Over the past two days, the Greater Vancouver area has seen an influx of Ladies Professional Golfers’ Association (LPGA) Touring Professionals enter its borders, including 48 of the top 50 players in the world for the 2012 CN Canadian Women’s Open.
In an effort to promote the sport of golf with a younger, female demographic, the LPGA and British Columbia Golf teamed up to administer a series of first-of-its-kind international Girls’ Golf Clinics.
Created in 1989 by the LPGA and USGA, the LPGA Girls’ Golf Clinics seek to teach girls 7-17 golf skills as well as life lessons that will help them in their future. The Clinics focus on what they refer to as the ‘Five E’s
- We Empower our girls to feel they can accomplish their goals
- We Enrich their lives by teaching them a game they can play and enjoy with friends for a lifetime
- We Engage the girls to become involved and make a difference in their communities
- We Exercise their minds & bodies and help them realize their potential
- We Energize them with our vitality and enthusiasm by sharing our love for the game
Starting on Monday, August 20th, Director of School Golf with British Columbia Golf and LPGA Class A Teaching Professional Kathy Gook took to the grounds of the South Central Youth Centre in Burnaby to teach roughly twenty (20) 7-12 year old girls the basics of golf using adapted golfing equipment.
Special appearances were made by CN Canadian Women’s Open competitors and LPGA Professionals Beth Bader and Alena Sharp.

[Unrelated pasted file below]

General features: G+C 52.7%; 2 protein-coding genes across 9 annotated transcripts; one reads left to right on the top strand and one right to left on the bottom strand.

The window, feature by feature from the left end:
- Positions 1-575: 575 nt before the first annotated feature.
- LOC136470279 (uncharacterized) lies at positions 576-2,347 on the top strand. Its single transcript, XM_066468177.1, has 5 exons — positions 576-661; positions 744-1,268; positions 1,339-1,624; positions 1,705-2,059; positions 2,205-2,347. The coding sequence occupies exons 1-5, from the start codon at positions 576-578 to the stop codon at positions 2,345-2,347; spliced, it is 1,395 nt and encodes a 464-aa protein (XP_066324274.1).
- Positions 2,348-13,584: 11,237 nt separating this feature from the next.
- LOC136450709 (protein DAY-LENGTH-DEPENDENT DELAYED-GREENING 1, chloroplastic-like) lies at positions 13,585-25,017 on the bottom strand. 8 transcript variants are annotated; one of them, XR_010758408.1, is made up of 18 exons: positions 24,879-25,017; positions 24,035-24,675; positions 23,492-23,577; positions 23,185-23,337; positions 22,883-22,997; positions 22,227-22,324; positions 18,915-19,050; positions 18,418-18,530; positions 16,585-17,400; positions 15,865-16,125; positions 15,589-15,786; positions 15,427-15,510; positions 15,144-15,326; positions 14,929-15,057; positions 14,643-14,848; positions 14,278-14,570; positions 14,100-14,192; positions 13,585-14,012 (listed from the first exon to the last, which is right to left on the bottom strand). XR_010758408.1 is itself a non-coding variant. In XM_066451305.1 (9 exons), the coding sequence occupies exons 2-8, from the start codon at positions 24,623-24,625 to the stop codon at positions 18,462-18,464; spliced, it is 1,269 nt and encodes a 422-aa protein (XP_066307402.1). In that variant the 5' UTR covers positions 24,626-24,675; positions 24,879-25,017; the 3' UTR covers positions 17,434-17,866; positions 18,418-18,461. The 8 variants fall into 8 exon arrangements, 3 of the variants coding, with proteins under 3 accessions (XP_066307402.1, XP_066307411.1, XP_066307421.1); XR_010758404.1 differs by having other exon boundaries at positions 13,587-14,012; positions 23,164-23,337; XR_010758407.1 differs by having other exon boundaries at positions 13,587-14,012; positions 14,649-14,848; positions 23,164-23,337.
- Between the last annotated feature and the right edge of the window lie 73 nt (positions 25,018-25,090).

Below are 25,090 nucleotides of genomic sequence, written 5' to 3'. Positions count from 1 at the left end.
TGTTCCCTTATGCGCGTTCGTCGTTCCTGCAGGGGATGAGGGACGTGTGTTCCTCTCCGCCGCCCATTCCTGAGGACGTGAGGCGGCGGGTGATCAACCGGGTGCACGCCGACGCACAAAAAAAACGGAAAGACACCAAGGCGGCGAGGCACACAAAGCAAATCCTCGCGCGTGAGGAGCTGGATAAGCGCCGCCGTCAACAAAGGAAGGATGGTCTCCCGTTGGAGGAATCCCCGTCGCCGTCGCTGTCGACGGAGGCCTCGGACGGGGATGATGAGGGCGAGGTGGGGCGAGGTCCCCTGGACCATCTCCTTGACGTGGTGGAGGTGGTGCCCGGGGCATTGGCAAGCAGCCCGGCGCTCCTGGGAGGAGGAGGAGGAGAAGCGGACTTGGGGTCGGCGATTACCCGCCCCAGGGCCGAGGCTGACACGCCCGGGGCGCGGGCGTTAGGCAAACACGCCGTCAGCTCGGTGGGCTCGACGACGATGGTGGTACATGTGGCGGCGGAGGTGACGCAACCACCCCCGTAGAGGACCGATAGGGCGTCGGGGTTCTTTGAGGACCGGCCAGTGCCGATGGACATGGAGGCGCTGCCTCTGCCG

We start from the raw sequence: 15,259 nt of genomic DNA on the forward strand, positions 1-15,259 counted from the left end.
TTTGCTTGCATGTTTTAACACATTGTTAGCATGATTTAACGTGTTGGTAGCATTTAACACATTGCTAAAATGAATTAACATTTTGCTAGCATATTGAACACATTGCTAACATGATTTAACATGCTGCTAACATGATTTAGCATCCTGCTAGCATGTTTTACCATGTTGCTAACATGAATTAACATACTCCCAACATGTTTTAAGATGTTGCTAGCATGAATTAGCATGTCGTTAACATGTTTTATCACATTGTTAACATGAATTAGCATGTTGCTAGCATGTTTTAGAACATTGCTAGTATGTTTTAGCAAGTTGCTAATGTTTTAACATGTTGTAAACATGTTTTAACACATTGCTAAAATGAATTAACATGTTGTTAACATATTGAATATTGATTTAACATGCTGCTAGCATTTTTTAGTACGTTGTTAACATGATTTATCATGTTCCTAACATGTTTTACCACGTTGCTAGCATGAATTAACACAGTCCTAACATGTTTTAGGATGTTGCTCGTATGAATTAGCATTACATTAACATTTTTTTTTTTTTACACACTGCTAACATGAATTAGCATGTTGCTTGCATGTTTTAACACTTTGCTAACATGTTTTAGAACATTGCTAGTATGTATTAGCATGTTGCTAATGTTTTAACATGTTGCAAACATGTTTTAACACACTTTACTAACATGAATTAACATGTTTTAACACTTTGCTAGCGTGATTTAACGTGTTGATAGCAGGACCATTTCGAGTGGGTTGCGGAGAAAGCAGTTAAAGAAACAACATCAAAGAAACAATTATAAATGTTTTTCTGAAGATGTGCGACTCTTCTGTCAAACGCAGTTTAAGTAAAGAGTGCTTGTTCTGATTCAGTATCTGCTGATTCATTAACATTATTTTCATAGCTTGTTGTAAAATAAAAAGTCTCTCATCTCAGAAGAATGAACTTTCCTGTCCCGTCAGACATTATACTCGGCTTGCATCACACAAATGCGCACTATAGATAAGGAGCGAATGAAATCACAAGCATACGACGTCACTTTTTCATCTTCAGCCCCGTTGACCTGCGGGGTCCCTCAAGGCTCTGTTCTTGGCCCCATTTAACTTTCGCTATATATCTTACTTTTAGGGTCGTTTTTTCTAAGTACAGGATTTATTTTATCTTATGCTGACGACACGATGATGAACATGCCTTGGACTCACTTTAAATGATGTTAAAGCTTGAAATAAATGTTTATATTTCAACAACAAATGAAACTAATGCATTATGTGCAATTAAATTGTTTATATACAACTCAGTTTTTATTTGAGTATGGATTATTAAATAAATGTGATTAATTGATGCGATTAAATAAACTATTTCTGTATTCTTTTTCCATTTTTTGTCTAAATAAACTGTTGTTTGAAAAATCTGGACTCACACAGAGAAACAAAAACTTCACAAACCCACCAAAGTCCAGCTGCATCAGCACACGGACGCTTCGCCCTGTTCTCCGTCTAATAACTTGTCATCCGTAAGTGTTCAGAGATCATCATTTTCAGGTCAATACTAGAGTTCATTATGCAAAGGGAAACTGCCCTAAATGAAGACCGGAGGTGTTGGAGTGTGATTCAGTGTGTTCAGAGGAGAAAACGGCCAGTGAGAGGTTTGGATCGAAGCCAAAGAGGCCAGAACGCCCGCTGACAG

Bader, hailing from the United States of America, is an eleven year veteran on the LPGA Tour and an individual who credits her parents with introducing her to the game at age 12. She has gone on to earn over $1 million as a Professional and was very happy with the clinic as it unfolded.
“It was a great program I mean when I was little we obviously didn’t have this type of equipment so we basically just hit at trees. You could see the enthusiasm in the kids’ eyes when we showed up.”
Sharp, a home country favourite from Hamilton, Ontario, Canada, is a seven year LPGA Tour veteran who started the game at age 10 and similar to Bader, credits her parents with introducing her to the game she has turned into her profession.
When asked about what she thought of the LPGA/British Columbia Golf clinics, Sharp was enthusiastic about their usefulness.
“Some of [these girls] had never played golf before so to have the opportunity to learn about golf and just have a fun day together as a group was pretty neat. I think it’s a great idea and it makes golf fun.”